How Psoriasis Varies in Skin Color and Ethnicity

Health Writer
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Psoriasis is a chronic skin condition characterized by dry, thick, raised patches on the skin. It can affect men and women of all ages and ethnicity, but no two cases are the same according to the National Psoriasis Foundation. It may show up differently depending on your skin color or ethnicity. Because of these differences, it can be misdiagnosed or underdiagnosed, according to Dr. Seemal Desai in an interview conducted by the National Psoriasis Foundation.


Prevalence around the world

More than 125 million people are living with psoriasis according to the International Federation of Psoriasis Associations (IFPA). The prevalence of psoriasis among Caucasians is 3.7 percent according to a 2014 study published in the American Journal of Preventative Medicine, 2 percent among African Americans, and 1.6 among Hispanics. Psoriasis is five times more common in people with European ancestors than in people with Asian descent, according to the National Psoriasis Foundation, with prevalence rates of psoriasis in China ranging between .11 to .47 percent according to a study completed in 2014.


Appearance of psoriasis in people of color

There are some differences in how psoriasis shows up in dark skin, according to Dr. Seemal Desai in an interview conducted by the National Psoriasis Foundation. Lesions can be more purple than red. There is less scaling. And scalp psoriasis is more common. A survey completed by 29 dermatologists as reported by the Dermatology Times indicated people of color have more dyspigmentation, thicker plaques, and less erythema.


Misdiagnosis of psoriasis in people of color

Psoriasis plaques may be less visible in people of color because of increased amounts of melanin in the skin, making redness harder to see, according to an article in Dermatology Times. It can be misdiagnosed as other scaly, inflammatory disorders, such as lichens planus.


Differences in treatment

There may be different recommendations for treatment for people of color, especially for scalp psoriasis, because it is not practical to wash hair every day, which might be recommended for Caucasians. Instead, the treatment plan might be a schedule of washing with medicated shampoo once or twice a week. They may also be more comfortable if they refrain from chemical hair treatments, such as relaxers, according to Desai.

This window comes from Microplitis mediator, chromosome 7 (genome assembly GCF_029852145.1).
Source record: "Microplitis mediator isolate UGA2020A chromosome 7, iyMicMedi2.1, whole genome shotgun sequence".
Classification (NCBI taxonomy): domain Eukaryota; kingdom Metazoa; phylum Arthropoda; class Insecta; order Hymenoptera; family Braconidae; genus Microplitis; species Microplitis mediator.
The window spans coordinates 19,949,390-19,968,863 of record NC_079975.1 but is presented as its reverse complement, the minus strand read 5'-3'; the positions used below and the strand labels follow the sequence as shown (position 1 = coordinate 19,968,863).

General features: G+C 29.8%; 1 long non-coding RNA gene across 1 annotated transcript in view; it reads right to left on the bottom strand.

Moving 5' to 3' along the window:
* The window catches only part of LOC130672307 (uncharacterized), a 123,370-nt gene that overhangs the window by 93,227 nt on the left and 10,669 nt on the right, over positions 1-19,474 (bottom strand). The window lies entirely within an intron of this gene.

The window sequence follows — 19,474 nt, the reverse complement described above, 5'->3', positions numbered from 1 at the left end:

Social stigma in people of color

Social stigma may be higher in people of color, according to Desai. They may be reluctant to share their symptoms with their doctor and are less likely than Caucasians to seek treatment, according to a study completed at the University of Pennsylvania.


Psoriasis in people of Hispanic descent

People of Hispanic descent have similar symptoms of psoriasis as Caucasians, but are less likely to seek treatment, according to a study completed in 2017. Because of this, they may have more severe psoriasis at diagnosis, however, the study indicated that Hispanics responded more favorably to several treatments.


Small psoriasis more common in people of Asian descent

In people of Asian descent, “small psoriasis” was more common. This subtype of psoriasis differs from guttate psoriasis in that it may be more moderate, may cover a larger area of the body, and is characterized by small plaques, according to a study completed in 2016.


Comparing psoriasis in Asian and Western cultures

In people of Asian descent with psoriasis, the plaques were mostly localized to knees, elbows, scalp, and lower back/buttocks according to a study completed in 2016, but overall the clinical features were similar to moderate cases of psoriasis in Western cultures.


Treatment options

For the most part, treatment for psoriasis is the same for everyone, no matter their skin color or ethnicity. Phototherapy, however, may be administered differently depending on skin color, with higher doses for people who tan easily or have darker-colored skin, according to the Psoriasis and Psoriatic Arthritis Alliance.